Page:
Because of this unique role, none of us - regardless of where we owe allegiance or whose interests we represent - can deny the importance of the role of the Commission; the solemn duties of our Commission members and the intrinsic understanding we all have in that we know employers and workers all benefit from fair employment conditions and productive relationships. We know that workplaces where workers are treated with respect and dignity are the ones that flourish and, therefore, the ones that have the most prolific impact on the lives of working people, our economy our society, our country, the health of our nation.
Deputy President Lake, on behalf the Australian Council of Trade Unions I warmly congratulate you on your appointment to this august body and I wish you all the best in the discharge of your duties, may it please the Commission.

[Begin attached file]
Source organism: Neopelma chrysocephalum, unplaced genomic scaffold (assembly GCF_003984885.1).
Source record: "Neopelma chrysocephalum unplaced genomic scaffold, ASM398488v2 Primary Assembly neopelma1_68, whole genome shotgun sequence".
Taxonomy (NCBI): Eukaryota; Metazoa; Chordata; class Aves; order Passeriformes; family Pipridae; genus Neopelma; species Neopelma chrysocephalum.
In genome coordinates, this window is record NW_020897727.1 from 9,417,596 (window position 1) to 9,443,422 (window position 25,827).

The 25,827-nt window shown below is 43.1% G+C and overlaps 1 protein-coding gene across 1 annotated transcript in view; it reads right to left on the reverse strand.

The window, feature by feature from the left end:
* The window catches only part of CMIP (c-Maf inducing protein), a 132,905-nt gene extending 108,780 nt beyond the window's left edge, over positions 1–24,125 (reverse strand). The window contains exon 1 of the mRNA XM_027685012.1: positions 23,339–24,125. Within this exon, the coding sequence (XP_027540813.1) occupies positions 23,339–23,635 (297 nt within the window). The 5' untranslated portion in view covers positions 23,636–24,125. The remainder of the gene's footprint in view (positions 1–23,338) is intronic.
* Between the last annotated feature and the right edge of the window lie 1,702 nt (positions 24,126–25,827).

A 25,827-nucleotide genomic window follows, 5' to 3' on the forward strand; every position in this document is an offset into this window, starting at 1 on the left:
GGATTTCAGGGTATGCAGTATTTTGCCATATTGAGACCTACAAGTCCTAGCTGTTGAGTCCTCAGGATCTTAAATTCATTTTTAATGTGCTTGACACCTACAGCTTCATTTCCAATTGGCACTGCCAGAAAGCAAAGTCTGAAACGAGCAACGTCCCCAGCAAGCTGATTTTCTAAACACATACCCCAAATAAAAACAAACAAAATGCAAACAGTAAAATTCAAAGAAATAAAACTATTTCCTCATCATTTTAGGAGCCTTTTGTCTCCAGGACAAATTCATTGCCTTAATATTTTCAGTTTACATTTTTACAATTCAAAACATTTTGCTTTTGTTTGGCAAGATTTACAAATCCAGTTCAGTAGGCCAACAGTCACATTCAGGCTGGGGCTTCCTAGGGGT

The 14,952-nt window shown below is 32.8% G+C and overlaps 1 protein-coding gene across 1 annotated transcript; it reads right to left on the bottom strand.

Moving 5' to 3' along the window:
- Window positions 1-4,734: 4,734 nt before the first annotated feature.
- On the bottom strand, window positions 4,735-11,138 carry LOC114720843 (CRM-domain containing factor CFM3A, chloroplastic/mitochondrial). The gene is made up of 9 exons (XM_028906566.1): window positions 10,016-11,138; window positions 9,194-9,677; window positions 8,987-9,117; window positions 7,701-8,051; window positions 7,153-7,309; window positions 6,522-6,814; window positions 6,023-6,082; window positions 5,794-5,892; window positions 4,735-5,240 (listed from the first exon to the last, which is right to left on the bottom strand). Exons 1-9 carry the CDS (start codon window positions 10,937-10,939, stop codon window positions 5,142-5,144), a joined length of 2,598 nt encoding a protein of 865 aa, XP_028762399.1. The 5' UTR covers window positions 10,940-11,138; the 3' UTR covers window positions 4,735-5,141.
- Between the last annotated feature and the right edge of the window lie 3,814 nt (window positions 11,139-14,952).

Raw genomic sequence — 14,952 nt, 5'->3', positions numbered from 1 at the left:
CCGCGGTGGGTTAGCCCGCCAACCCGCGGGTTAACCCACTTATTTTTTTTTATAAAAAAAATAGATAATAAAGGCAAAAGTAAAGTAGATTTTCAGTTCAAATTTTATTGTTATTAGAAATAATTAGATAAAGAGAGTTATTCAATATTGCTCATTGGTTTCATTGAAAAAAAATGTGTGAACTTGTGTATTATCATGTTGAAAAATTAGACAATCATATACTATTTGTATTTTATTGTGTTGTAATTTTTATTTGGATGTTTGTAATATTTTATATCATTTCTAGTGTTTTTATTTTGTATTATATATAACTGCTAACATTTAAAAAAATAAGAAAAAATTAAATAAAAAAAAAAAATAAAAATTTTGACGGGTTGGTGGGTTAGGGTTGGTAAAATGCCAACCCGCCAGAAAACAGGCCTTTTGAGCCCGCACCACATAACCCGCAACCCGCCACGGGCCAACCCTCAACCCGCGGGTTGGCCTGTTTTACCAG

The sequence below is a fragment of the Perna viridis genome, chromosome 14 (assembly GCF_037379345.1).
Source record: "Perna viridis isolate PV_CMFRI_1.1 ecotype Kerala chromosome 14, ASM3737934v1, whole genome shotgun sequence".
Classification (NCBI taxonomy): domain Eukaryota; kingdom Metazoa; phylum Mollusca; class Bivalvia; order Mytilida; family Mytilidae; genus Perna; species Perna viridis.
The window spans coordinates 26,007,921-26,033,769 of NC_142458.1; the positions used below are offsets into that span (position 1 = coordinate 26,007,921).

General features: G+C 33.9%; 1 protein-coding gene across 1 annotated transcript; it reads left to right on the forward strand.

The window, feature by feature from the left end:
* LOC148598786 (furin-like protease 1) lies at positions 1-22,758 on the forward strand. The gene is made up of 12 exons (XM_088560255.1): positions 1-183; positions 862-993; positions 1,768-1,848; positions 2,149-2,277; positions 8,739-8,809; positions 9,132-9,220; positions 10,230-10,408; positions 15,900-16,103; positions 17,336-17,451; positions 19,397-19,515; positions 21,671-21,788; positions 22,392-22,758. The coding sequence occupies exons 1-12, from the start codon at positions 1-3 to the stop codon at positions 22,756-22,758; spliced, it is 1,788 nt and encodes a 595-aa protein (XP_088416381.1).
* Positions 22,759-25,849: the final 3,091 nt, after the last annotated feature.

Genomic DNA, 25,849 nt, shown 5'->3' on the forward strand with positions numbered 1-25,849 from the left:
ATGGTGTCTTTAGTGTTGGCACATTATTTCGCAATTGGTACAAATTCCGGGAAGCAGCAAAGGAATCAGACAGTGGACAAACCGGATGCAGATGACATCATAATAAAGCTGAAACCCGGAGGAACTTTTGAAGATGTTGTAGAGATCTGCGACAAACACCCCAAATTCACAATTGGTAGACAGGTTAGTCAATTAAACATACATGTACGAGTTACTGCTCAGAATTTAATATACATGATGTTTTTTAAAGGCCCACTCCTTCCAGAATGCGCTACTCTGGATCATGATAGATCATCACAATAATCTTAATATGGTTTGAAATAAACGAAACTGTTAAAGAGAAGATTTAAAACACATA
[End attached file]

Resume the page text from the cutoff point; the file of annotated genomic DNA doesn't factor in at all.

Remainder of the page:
DEPUTY PRESIDENT ASBURY: Deputy President Lake?
DEPUTY PRESIDENT LAKE: Good morning members of the Commission, the Minister, Ms Moltoni, Ms Keys. Thank you for your kind words. I would like to congratulate the other newly appointed members of the Commission and extend a warm welcome to members of the State Commission who are with us today. It's not often that one can make a public statement of appreciation to your family in a professional context and I acknowledge and thank my partner Claire and our two children here today, my mother, my brother, who have come from Sydney. Thank you for coming up.
Now, as you have heard, work plays a central role in our lives. It is where we utilise our skills and abilities with others to create and produce services and goods that benefit our community. It gives us a sense of purpose and meaning. That is why the work of the Commission, employment lawyers, unions and HR is so important. We all strive to create and sustain places where we as individuals can bring our whole self to work and engage in activities that challenge as well as sustain us. To be able to provide the systems and structures, the policies and procedures to nurture workplaces in my mind is truly valuable work.